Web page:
Podcast - Nicholas Penny

May 18 2015


Here's AHN's first podcast. It's with the Director of the National Gallery in London, Dr. Nicholas Penny. Amongst other things, we discuss: why and how he became Director; what the role of Director is; how he discovered Raphael's 'Madonna of the Pinks'; connoisseurship; and photography in art galleries. We also cover Dr Penny's academic background, and how he has researched and immersed himself not only in Italian Renaissance paintings, but also sculpture. Is he therefore the ultimate 'Renaissance man'?

Needless to say, we didn't have time to cover as much as I'd hoped. But I hope you enjoy it.

I was struck afterwards by how sensible, and valuable, Dr Penny's overall philosophy for running a leading gallery was. I hadn't appreciated before how essential this is for someone directing a museum, as opposed (for example) to curating within it. Above all, Penny believes, the emphasis must be on quality and excellence - it is no good chasing marketing ideas or visitor numbers just for the sake of it. People come to the National Gallery, he said, primarily because they know instinctively that it is a place which stands for something 'better'.

A key part of Penny's role as Director, it seems to me, has been to guard militantly against the many pressures to dumb down. And it can be no accident, I believe, that today the Gallery is arguably in better shape than it has ever been in; visitor numbers are at record levels, and finances likewise.

For an institution, such an approach requires above all confidence not just to do what you think is right, but in what you are. In the National Gallery's case, it is to believe absolutely in the value and purpose of high art. Accordingly, that belief will eventually, as if by magic, translate through to your audience, who will in turn come to share that belief. There is no way to 'strategise' this way of running an institution; it just happens, if you go about everything you do in the right way. Sadly, so many institutions, like the National Trust, have lost confidence in what they have to offer, and thus their way. Whereas the National Gallery positively celebrates the fact that it is, to use that dreaded phrase, 'elitist', the National Trust endlessly worries about it. And as a result, we end up with beanbags in historic houses, rather than 18th Century furniture.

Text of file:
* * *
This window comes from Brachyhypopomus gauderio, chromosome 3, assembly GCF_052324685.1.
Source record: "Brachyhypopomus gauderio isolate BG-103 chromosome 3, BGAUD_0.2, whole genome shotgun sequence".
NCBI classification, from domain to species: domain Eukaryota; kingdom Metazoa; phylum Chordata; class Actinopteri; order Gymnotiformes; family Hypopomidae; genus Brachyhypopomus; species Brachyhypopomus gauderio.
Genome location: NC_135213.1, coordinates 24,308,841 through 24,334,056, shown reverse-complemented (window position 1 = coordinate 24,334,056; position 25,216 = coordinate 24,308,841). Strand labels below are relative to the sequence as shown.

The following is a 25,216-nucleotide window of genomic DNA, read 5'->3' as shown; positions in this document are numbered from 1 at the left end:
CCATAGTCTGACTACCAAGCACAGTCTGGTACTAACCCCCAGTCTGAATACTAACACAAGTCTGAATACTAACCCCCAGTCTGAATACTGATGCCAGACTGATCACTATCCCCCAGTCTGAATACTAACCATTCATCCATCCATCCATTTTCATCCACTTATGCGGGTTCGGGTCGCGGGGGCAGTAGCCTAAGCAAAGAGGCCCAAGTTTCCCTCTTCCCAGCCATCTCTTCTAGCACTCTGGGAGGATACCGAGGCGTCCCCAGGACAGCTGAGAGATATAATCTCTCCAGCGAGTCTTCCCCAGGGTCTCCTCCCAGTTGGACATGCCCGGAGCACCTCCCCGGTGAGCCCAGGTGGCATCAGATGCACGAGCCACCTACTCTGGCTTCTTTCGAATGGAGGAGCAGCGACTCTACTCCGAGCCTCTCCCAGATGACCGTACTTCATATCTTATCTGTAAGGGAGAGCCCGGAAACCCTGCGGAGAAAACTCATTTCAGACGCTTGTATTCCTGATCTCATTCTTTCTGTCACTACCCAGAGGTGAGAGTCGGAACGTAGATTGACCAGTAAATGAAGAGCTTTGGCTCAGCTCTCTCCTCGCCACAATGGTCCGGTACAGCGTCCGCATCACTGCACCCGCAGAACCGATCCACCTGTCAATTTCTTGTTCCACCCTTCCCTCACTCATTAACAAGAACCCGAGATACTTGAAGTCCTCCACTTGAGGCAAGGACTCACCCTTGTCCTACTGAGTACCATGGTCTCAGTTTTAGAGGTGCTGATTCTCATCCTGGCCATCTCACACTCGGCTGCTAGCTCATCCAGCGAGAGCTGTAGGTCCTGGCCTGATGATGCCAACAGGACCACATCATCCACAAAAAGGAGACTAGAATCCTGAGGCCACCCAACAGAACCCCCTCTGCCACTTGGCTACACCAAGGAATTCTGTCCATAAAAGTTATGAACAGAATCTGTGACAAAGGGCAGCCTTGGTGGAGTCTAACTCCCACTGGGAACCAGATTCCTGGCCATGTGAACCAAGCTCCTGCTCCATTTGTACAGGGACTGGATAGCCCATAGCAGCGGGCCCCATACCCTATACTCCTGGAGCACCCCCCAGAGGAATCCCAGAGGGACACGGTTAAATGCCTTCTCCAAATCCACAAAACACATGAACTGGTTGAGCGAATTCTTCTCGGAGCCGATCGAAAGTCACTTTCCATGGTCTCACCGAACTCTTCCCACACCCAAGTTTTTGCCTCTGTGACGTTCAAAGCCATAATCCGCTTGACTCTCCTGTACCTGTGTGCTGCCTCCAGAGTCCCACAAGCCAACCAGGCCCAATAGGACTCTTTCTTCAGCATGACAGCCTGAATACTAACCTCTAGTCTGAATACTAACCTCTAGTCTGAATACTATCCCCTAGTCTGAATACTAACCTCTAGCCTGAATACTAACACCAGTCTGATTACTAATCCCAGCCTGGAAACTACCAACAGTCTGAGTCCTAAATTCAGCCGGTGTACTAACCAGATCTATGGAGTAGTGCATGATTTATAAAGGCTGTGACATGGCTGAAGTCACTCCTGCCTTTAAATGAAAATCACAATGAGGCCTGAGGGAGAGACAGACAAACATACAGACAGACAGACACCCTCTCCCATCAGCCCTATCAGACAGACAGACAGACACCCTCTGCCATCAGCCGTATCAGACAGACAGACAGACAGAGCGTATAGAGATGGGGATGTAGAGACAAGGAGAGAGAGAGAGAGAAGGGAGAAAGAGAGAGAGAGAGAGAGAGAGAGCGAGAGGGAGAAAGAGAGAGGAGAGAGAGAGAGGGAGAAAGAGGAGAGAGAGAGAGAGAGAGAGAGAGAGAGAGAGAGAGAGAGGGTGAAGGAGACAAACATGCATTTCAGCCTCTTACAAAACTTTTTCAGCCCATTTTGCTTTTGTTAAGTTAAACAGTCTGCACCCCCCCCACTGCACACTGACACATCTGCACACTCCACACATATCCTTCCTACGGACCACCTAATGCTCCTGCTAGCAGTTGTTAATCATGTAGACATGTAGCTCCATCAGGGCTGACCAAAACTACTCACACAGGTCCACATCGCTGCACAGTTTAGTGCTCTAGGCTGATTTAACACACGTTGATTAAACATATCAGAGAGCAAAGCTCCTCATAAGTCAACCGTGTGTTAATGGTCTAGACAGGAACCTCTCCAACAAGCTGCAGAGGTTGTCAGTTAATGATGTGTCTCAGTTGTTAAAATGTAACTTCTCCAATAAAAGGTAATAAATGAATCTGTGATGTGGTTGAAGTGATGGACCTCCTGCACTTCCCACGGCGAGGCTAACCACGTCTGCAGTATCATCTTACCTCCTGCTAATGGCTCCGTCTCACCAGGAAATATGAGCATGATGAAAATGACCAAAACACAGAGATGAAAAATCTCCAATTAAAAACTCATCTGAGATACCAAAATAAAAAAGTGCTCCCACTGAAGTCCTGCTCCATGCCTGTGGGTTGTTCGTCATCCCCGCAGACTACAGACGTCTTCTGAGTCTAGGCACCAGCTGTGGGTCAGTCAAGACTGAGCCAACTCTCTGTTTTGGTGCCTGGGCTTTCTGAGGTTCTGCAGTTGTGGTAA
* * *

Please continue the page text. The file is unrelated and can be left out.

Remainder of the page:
Update - when Dr Penny discussed how he identified the Madonna of the Pinks as a genuine Raphael, he mentioned the fact that a local art historian had in fact suggested to the Northumberlands some decades before that the picture might be 'right'. Inquiries were made by the family to, er, the National Gallery, who said 'no, not at all'. In the podcast, Dr Penny wondered who this local art historian was, and (generously) said that he should be accorded all due credit.

Well, marvellously, a reader (and listener) writes:

On a point of detail re Raphael's Madonna of the Pinks, I think the 'art teacher or perhaps an art history teacher', mentioned by Nicholas Penny as having organised an exhibition of Northumberland paintings in Newcastle and who first proposed to the Duke that the Madonna might indeed be by Raphael was Ralph Holland (1917-2012) -- alas no longer living to receive the credit. Ralph taught art history in the Department of Fine Art at the University of Newcastle upon Tyne (until 1963 King's College, University of Durham), eventually becoming Reader.

In 1963, to mark the establishment of the University of Newcastle, with the Duke of Northumberland as its first Chancellor, he organised the exhibition Nobel Patronage, celebrating the artistic patronage of the Percy family. This borrowed heavily from the Northumberland collection and included the Madonna of the Pinks (no.66), albeit as after Raphael.Ralph Holland had an outstanding 'eye', which enabled him to assemble a remarkable collection of Old Master drawings, sold posthumously at auction by Sotheby's. London, on 5 July 2013, making  £1,664,441.

Before studying at the Courtauld Institute, Ralph had trained as an architect. Although he never practised, this stood him in good stead as a pioneer exhibition designer: among his projects in this field was the Corot exhibition of 1965 shown in Edinburgh and at the National Gallery, London.

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